The Elecraft units are particularly intriguing. These are kits, of course, and they have stackable xverts for 6, 2, 222, and 432. When mated to one of their HF transceiver kits, the transverters automatically switch as you change bands. That's about as good as having an integrated unit.

Maybe we can start a revolution. Instead of FM, everybody try doing SSB on 222. I think you'll be amazed at the coverage.
 
RE: More Comments on 220 MHz  
by W5TD on September 19, 2006 Mail this to a friend!
"Maybe we can start a revolution. Instead of FM, everybody try doing SSB on 222. I think you'll be amazed at the coverage. "

Unfortunately, we can't get most people off of FM on 2 meters to give SSB a try there.

73s John W5TD

 
RE: More Comments on 220 MHz  
by 3CX800A7 on September 19, 2006 Mail this to a friend!
Dear John KB9GIG,

Thank you for generously sharing that information with us. I mean that with all sincerity.

> KB9GIG wrote:

i just wanted to let you guys know of one direction i took to getting on this great band.
he builds ham gear for blind hams and loves the hobby as i do,so you might try talking to him if you have an idea of what you want,ill bet he could help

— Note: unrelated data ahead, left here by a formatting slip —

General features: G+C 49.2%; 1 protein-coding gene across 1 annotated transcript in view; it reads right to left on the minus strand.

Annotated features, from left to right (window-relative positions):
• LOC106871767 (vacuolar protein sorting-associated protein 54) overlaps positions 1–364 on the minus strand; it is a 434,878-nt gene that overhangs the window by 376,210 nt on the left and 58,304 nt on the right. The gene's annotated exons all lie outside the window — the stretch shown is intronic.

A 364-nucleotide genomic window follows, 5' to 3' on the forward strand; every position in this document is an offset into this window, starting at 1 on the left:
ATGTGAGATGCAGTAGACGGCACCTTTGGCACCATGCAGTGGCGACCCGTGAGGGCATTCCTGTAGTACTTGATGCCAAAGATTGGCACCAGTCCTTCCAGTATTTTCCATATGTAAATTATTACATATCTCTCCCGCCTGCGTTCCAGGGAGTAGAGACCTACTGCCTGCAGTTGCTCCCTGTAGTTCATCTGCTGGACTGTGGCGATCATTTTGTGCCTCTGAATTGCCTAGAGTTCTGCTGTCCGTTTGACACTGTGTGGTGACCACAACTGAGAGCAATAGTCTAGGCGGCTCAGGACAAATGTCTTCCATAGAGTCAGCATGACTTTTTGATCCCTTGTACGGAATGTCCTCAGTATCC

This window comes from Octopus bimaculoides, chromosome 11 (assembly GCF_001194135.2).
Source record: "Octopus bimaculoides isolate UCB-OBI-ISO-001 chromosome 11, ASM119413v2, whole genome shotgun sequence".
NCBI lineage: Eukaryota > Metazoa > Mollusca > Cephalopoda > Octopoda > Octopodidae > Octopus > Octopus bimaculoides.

his information is
BRUCE WILSON (kb9lvd)
WILSON INGINEERING
217-234-2357
 
More Comments on 220 MHz  
by KF4HR on September 20, 2006 Mail this to a friend!
I own a FT-736R with 220 and 1.2ghz modules. Love the radio, but it is aging. I've heard Yaesu would prefer not to repair them anymore, (although I'm not sure how true that is).

Even though I had 220 capability, I ignored the band for years - up until last year. One day I got curious and put up a 220 antenna. I found there were numerous [quiet] repeaters located all around the northern Virginia area that provided excellent coverage! And even several 220 repeaters in southern portions of Virginia. I was hooked!

Now-a-days I'm using 220 more than 2 meters. It's quiet, there's no intermod, no trying to figure out "who's next" and thanks to the hard work of several repeater owners, the coverage is fantastic!

As for 220 gear - that's the pitfall. Unless you want an Alinco DR235T (and I didn't), or HT, your choices limited. I ended up buying older Kenwood tribanders, a TM-331A single band, and a real old ICOM IC-37A for my vehicles. I've been satisfied with them all.

But since this thread slanting towards potential NEW GEAR - here's my 2 cents...

I want to see the Big-3 build a replacement for the FT-736R...

BIG 3... LISTEN UP!!!